Les Misérables is a sung-through musical based on the novel Les Misérables by French poet and novelist Victor Hugo.
The Broadway production opened 12 March 1987 and ran until 18 May 2003, closing after 6,680 performances. It is the fifth longest-running Broadway show in history and was the second-longest at the time. The show was nominated for 12 Tony Awards and won eight, including Best Musical and Best Original Score.
Subsequently, numerous tours and international and regional productions have been staged, as well as concert and broadcast productions. Several recordings have also been made. A Broadway revival opened in 2006 at the Broadhurst Theatre and closed in 2008. The show was placed first in a BBC Radio 2 listener poll of Britain's "Number One Essential Musicals" in 2005, receiving more than forty percent of the votes.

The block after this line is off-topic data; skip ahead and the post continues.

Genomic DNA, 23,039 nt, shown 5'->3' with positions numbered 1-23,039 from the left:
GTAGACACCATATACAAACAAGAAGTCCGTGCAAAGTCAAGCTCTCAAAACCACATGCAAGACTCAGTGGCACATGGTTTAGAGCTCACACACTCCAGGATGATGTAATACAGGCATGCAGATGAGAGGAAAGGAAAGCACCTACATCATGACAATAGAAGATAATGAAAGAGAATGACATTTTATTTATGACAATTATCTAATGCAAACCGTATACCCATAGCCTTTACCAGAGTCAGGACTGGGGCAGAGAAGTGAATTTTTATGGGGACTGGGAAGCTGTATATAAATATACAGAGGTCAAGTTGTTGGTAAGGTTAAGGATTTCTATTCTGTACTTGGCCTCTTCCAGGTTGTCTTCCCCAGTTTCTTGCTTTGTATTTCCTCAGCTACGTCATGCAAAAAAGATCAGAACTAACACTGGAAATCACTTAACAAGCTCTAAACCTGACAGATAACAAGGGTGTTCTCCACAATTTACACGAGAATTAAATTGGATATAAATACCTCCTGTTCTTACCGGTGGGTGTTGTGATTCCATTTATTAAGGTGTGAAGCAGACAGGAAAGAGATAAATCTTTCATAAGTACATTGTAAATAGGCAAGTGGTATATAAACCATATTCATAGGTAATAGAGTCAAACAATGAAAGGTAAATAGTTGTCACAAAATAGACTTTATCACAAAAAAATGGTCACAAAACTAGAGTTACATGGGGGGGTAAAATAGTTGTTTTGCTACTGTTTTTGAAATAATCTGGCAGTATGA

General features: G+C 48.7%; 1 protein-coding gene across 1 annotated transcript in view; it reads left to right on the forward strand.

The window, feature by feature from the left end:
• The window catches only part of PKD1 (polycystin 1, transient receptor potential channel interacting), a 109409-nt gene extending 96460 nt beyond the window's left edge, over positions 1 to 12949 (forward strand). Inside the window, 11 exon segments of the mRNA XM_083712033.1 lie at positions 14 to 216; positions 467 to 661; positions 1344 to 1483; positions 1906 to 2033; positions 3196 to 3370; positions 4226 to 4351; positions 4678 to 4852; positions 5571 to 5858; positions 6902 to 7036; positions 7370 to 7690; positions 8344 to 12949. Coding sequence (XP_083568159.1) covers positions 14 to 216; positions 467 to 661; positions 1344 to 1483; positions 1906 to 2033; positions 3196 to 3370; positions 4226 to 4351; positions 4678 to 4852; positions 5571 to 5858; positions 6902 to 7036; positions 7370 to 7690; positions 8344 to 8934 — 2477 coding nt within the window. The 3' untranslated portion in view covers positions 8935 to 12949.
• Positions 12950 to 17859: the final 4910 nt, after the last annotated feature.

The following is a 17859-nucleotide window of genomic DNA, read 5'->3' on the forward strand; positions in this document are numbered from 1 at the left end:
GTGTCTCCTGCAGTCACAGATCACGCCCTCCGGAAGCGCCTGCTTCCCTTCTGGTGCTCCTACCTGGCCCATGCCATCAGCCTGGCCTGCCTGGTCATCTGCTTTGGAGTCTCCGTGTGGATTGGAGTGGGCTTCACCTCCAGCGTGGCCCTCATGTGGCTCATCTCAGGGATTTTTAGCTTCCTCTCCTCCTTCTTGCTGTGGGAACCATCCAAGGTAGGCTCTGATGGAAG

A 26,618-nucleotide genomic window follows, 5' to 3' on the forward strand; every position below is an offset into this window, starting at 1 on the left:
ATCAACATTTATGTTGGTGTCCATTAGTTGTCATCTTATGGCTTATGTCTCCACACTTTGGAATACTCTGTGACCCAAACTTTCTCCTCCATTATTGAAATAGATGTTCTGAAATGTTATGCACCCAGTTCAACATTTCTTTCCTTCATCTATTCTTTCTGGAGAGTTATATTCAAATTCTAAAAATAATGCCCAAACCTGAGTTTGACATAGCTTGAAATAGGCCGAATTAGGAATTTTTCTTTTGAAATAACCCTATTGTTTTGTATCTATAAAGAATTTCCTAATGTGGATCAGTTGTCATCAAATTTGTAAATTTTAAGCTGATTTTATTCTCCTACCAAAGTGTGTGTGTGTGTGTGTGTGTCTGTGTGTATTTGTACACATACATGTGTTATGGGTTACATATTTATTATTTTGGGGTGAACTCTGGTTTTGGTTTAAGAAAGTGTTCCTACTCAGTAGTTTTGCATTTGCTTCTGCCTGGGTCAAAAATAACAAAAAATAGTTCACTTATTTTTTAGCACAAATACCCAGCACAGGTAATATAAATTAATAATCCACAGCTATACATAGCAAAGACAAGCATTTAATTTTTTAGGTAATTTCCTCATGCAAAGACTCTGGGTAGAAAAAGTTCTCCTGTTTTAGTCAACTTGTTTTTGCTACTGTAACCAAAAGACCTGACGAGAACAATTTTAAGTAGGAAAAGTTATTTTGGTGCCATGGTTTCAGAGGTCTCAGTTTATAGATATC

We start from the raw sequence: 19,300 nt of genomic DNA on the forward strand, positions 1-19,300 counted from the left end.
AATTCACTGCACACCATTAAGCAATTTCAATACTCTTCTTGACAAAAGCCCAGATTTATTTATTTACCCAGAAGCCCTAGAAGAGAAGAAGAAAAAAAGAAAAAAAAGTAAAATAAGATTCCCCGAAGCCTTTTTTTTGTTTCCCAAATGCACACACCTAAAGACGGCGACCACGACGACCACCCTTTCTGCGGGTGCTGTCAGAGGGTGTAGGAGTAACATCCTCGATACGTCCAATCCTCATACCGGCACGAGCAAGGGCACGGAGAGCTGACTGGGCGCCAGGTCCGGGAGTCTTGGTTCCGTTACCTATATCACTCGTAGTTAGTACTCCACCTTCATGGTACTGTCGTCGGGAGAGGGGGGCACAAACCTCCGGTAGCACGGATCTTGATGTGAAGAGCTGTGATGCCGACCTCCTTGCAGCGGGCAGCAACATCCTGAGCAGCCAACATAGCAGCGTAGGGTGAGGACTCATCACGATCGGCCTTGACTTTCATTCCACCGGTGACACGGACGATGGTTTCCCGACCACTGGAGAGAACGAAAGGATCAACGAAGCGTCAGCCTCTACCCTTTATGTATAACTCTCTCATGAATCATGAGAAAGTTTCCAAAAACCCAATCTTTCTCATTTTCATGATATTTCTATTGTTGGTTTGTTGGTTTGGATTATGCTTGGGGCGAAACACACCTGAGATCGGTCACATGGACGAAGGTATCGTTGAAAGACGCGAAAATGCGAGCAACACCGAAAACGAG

A film version directed by Tom Hooper was released at the end of 2012 to generally positive reviews as well as numerous awards nominations, winning three Academy Awards, three Golden Globe Awards and four British Academy Film Awards (BAFTA). [Wikipedia]
It has music by Claude-Michel Schönberg, original French lyrics by Alain Boublil and Jean-Marc Natel, with an English-language libretto by Herbert Kretzmer.
Set in early 19th-century France, it is the story of Jean Valjean, a French peasant, and his quest for redemption after serving nineteen years in jail for having stolen a loaf of bread for his sister's starving child.
Valjean decides to break his parole and start his life anew after a kindly bishop inspires him by a tremendous act of mercy, but he is relentlessly tracked down by a police inspector named Javert.
Along the way, Valjean and a slew of characters are swept into a revolutionary period in France, where a group of young idealists make their last stand at a street barricade.
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